Four Born Every Second, Brian Hill's contribution to Why Poverty?, a series of documentaries on the subject, began with a question: "Is it worse to be born poor or die poor?" It rather depends on what happens in between, I found myself thinking, before realising that the question wasn't really intended to be answered. And unfortunately the vagueness of that moment turned out to be typical of a film that was full of good intentions but distinctly thin on the ground when it came to logical coherence.
The title, obviously, was a reference to the global birth rate and the film itself initially seemed to be setting out to examine the wild discrepancies of the "lottery of birth", which finds some children hitting the jackpot and others coming up empty. If you're born in the United States, for example, you'd be looking at a life expectancy of 78 years. In Sierra Leone, it would be just 49 years.
If this was an exercise in contrasts, though, it wasn't between rich and poor, but between different kinds of poverty, because all of the women the film followed would have been defined as poor in their respective countries. In California, Starr was getting ready to give birth to her fourth child while living with the other three and her husband in a homeless shelter. In Cambodia, Neang was about to give birth to her third child and in Britain, Lisa was preparing for her second. The edits between these stories occasionally implied a kind of parity, as when you cut from Starr scavenging for empty cans in America to Neang's children gathering empty plastic bottles to earn enough money to eat in Cambodia. But it quickly became clear that poverty in one country would count as relative prosperity in another. "I don't live above my means, I'm just happy," said Lisa. In fact, Lisa didn't have any means of her own at all, only the state benefits that allowed her to think of herself as a model of modest self-reliance.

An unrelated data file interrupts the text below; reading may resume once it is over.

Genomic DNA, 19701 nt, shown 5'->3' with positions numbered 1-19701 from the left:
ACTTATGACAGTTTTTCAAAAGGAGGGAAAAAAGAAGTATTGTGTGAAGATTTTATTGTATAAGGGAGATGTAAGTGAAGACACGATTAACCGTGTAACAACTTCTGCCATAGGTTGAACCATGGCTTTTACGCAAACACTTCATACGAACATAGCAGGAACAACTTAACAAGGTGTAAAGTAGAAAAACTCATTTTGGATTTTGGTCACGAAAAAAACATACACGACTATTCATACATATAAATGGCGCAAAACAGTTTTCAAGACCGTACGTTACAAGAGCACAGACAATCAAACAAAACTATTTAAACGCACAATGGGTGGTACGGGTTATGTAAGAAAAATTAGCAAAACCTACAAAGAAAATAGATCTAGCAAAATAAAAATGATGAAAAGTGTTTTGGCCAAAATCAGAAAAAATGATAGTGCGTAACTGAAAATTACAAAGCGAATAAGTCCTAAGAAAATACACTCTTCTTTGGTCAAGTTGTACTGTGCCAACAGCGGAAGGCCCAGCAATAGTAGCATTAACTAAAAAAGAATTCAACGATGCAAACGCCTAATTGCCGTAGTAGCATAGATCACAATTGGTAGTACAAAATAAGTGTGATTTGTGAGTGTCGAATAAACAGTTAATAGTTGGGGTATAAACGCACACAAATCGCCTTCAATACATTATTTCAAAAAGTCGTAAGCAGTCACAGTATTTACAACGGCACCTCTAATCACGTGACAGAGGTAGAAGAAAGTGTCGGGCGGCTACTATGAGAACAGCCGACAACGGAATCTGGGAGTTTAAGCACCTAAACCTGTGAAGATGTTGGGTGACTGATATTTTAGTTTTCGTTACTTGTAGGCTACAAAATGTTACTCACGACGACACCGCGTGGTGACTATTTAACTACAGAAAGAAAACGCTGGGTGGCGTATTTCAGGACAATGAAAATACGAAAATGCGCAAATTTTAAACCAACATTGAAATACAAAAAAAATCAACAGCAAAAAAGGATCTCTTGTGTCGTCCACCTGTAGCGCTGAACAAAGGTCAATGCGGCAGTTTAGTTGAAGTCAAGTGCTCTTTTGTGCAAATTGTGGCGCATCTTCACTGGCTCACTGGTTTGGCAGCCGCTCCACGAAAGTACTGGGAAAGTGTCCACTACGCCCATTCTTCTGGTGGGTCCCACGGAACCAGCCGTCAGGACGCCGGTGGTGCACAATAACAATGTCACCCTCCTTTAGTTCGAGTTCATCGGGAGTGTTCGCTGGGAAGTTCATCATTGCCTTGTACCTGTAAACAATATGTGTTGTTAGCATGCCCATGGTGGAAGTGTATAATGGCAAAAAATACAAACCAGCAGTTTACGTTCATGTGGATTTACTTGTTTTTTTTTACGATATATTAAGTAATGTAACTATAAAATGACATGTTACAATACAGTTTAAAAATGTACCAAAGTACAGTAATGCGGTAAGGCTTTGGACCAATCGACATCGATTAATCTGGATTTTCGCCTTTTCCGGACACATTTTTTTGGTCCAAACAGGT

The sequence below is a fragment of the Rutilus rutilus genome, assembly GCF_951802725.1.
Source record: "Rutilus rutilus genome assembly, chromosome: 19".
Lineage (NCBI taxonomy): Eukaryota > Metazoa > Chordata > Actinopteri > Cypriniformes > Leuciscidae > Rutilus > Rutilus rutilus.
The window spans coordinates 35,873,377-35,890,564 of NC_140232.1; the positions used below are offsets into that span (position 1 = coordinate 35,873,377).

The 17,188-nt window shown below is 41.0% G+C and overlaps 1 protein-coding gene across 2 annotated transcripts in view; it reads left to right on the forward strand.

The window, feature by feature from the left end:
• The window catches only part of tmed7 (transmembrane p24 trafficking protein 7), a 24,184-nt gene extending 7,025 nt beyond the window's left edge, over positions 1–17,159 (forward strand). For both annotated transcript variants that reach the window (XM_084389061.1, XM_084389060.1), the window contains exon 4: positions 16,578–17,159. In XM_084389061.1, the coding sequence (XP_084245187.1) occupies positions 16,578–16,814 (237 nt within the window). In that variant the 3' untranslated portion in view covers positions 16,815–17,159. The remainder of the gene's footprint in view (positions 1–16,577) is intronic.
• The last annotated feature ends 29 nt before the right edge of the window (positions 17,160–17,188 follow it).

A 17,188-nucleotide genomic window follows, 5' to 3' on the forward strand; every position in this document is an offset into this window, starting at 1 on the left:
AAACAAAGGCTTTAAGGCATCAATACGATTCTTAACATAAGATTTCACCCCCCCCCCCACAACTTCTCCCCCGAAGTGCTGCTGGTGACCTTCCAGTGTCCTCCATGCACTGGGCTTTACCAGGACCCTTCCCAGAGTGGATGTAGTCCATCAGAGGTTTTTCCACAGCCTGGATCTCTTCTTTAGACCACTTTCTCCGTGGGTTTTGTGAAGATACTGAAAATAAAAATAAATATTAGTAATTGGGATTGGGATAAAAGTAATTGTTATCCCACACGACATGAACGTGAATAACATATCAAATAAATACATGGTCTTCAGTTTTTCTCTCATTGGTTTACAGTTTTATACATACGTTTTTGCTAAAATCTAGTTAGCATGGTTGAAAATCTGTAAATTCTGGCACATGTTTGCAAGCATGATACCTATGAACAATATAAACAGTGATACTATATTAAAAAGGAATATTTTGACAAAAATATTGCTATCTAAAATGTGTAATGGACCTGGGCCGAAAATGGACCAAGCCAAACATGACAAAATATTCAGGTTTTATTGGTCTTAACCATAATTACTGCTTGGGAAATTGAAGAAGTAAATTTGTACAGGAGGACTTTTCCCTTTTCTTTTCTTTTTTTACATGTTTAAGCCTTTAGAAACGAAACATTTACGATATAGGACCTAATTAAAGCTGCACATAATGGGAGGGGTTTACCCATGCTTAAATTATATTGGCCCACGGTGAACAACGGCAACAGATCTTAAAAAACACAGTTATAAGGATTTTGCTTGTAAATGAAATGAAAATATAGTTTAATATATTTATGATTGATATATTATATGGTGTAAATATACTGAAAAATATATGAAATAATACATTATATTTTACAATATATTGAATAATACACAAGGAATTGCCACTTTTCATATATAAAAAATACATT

One thing was conspicuous, except in the US case history. Missing fathers. Neang's husband had beaten and abandoned her, one of the two men who had fathered Lisa's children had decided to outsource his responsibilities to the state and you didn't see men at all in Sierra Leone, apart from the volunteer obstetricians and nurses working at a local clinic. The contribution of those personal abdications to the poverty of the subjects wasn't really discussed though, or – apart from one statistic pointing out that only 17 per cent of Sierra Leonian women use contraception as opposed to 88 per cent in Norway – the possibility that reproductive control might be hugely important. Instead, we got a line saying, "There's enough money in the world. It's simply a question of redistributing it." True, perhaps. Simple, no. The film ended with births, the happiness of that moment coloured by the knowledge that these families' meagre resources had just been sliced a little thinner. And there was a darkly uncomfortable postscript. Neang's baby died two months after birth. Which meant that she could get a job on a construction site and her son could get the education he yearned for.
Stephen Fry: Gadget Man is an odd exploitation of its presenter's fabled passion for gizmos and doohickeys. "Consider me your knight in crumpled corduroy," he invites us at the beginning, which seems to hint at a role as consumer champion. But there's very little in the way of a buying guide to what follows, which is a larky meander round new technology products, roughly themed (this week) on commuting. Useful mostly as a reminder of how good Jonathan Ross can be when he just talks off the cuff, rather than fluffing celebrities on his chat show. But the opening montage suggests that Jeremy Clarkson also gets an invitation to appear as a guest. And for that there can be no excuse.